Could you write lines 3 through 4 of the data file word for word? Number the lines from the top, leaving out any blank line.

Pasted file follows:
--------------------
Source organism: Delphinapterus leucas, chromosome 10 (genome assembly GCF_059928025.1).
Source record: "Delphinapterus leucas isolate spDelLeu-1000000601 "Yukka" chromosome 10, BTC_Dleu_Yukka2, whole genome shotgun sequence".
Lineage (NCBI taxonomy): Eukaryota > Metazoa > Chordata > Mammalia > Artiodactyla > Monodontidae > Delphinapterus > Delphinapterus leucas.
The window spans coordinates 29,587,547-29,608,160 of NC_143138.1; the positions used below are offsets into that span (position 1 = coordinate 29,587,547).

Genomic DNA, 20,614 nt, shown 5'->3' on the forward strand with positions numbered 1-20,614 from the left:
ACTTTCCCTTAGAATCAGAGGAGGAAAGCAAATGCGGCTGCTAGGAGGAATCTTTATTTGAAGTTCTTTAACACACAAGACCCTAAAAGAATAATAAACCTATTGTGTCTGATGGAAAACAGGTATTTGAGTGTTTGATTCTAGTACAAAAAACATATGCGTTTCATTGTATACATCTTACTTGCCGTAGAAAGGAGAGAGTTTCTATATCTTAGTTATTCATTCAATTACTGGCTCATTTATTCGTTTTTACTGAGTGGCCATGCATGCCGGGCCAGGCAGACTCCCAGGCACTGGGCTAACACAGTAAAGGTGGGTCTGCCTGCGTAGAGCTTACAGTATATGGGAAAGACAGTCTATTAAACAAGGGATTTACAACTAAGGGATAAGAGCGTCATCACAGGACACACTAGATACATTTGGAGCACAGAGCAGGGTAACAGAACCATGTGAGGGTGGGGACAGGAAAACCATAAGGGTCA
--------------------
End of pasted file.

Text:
Lineage (NCBI taxonomy): Eukaryota > Metazoa > Chordata > Mammalia > Artiodactyla > Monodontidae > Delphinapterus > Delphinapterus leucas.
The window spans coordinates 29,587,547-29,608,160 of NC_143138.1; the positions used below are offsets into that span (position 1 = coordinate 29,587,547).